Agenus ($AGEN) has fallen a long way since its stock briefly traded for $300 a share in 2000. The failure of its partner GlaxoSmithKline's ($GSK) cancer vaccine in September sent the stock tumbling 23% to $2.84 and it continued to drop in the following months. Now though, Agenus has good news to report.
Positive data from the company's single-arm Phase II trial of a brain cancer vaccine sent its stock up more than 30%, Monday. The study gave the personalized cancer vaccine Prophage Series G-200 to 41 patients with recurring glioblastoma multiforme. After 6 months of treatment, 90% of the patients were still alive. Agenus compared the result to historical data showing patients with recurring glioblastoma multiforme have an overall median survival of three to 9 months. The figure for the trial patients was 11 months.
A few aspects of the study and resulting data raise doubts about the vaccine though. While 90% of patients were alive after 6 months, only 30% survived a year. The use of a single-arm study model, in which there is no control group, is another potential criticism of the trial. Regulators have traditionally favored the use of a control group that takes part in the trial but doesn't receive the experimental treatment. Data from this group is then compared with the treatment arm to establish the effect of the therapeutic.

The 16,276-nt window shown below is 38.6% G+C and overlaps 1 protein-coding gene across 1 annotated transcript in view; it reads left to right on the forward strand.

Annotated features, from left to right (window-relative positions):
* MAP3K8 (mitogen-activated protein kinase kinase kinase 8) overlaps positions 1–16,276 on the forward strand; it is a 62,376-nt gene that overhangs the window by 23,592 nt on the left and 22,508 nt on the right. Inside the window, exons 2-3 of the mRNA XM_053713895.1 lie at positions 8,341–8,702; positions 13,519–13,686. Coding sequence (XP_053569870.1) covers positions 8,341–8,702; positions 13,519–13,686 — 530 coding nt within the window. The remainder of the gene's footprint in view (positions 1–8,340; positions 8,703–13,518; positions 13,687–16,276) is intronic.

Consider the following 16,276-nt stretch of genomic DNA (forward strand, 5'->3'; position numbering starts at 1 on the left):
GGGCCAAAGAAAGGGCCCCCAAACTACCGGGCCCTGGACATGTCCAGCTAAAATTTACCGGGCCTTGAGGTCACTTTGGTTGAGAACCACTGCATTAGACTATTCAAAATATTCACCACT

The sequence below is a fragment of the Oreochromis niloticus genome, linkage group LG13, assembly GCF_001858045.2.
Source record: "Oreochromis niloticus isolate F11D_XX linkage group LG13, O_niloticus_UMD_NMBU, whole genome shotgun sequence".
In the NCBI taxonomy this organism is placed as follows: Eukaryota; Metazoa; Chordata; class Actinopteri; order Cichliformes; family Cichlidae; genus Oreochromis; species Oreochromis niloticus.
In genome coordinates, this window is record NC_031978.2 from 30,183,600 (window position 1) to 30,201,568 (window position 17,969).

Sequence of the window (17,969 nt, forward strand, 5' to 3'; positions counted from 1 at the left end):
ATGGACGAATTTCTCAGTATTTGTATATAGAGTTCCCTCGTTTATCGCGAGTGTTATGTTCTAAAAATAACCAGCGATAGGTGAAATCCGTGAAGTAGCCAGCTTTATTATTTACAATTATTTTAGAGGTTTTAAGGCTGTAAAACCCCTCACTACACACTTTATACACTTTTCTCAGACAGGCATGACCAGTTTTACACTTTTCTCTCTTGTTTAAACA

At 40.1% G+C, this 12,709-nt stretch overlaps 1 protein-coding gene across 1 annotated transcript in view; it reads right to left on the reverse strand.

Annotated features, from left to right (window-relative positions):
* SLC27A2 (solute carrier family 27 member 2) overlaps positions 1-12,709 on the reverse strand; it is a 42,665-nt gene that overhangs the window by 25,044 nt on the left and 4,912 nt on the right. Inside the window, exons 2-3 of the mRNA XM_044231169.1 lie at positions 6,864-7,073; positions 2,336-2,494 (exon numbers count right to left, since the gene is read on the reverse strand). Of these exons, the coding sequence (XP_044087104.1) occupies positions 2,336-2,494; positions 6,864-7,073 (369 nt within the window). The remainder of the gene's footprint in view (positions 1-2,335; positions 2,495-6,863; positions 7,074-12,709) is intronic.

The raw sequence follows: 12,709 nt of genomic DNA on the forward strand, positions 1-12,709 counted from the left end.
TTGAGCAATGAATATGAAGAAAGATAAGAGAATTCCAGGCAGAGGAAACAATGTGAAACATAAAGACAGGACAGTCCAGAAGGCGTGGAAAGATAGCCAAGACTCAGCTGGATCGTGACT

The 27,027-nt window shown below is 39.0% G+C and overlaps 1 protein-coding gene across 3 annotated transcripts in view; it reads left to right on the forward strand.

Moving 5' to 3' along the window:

Despite these potential weaknesses--and the fact Agenus first reported the 90% 6-month survival figure at a meeting back in April 2012--investors reacted favorably to the news. Agenus shares jumped 36% in morning trading, but slipped in the afternoon to close up 13%. A larger, National Cancer Institute-funded trial is underway. The study is enrolling 220 patients with recurrent glioblastoma multiforme to test if the vaccine, which is derived from each person's tumor, can program the immune system to target the cancer.
- here's the press release
- read Reuters' article
- check out FierceBiotech's report